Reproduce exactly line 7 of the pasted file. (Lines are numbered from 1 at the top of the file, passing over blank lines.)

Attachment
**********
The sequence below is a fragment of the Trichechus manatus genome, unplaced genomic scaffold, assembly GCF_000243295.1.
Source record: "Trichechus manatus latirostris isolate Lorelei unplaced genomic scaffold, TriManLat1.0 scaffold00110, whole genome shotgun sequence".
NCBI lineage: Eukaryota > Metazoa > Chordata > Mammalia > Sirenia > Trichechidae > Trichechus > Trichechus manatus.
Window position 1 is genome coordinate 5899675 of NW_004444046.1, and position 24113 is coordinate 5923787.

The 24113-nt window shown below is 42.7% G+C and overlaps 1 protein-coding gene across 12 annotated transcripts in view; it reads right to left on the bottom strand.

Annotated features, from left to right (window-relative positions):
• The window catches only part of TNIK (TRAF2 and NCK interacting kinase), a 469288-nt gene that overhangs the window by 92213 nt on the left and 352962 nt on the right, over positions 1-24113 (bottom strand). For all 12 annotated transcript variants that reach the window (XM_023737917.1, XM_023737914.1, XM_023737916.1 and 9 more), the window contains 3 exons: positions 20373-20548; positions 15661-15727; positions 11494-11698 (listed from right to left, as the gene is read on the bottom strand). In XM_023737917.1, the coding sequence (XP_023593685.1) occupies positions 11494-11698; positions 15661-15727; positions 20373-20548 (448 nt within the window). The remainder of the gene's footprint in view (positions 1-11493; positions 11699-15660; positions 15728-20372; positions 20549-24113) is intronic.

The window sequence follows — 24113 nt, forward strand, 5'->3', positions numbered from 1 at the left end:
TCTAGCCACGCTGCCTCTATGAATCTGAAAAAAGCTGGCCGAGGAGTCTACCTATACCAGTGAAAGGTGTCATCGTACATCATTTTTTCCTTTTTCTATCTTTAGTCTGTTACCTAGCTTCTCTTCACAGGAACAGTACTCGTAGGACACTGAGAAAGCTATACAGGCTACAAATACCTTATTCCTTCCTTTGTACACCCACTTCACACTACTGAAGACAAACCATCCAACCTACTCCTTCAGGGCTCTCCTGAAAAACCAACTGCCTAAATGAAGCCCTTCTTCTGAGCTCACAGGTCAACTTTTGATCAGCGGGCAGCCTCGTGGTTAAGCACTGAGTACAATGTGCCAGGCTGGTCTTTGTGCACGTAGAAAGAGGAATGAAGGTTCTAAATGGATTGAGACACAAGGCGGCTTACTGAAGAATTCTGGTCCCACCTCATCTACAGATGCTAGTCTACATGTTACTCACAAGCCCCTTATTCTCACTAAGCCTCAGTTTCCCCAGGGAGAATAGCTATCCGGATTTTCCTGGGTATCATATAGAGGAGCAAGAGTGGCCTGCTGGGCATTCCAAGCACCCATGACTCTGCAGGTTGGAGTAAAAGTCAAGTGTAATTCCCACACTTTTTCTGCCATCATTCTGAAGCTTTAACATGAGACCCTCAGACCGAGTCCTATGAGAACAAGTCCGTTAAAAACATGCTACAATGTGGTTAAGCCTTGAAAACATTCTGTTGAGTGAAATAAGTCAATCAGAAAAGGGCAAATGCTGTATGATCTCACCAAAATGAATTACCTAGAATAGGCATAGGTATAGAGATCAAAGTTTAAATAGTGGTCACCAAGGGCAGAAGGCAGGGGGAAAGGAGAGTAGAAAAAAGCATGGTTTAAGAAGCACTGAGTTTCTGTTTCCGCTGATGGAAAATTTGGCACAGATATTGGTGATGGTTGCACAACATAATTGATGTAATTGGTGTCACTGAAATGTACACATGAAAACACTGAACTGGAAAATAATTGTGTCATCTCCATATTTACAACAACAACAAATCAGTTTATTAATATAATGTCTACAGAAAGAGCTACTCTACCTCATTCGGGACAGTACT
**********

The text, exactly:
• The window catches only part of TNIK (TRAF2 and NCK interacting kinase), a 469288-nt gene that overhangs the window by 92213 nt on the left and 352962 nt on the right, over positions 1-24113 (bottom strand). For all 12 annotated transcript variants that reach the window (XM_023737917.1, XM_023737914.1, XM_023737916.1 and 9 more), the window contains 3 exons: positions 20373-20548; positions 15661-15727; positions 11494-11698 (listed from right to left, as the gene is read on the bottom strand). In XM_023737917.1, the coding sequence (XP_023593685.1) occupies positions 11494-11698; positions 15661-15727; positions 20373-20548 (448 nt within the window). The remainder of the gene's footprint in view (positions 1-11493; positions 11699-15660; positions 15728-20372; positions 20549-24113) is intronic.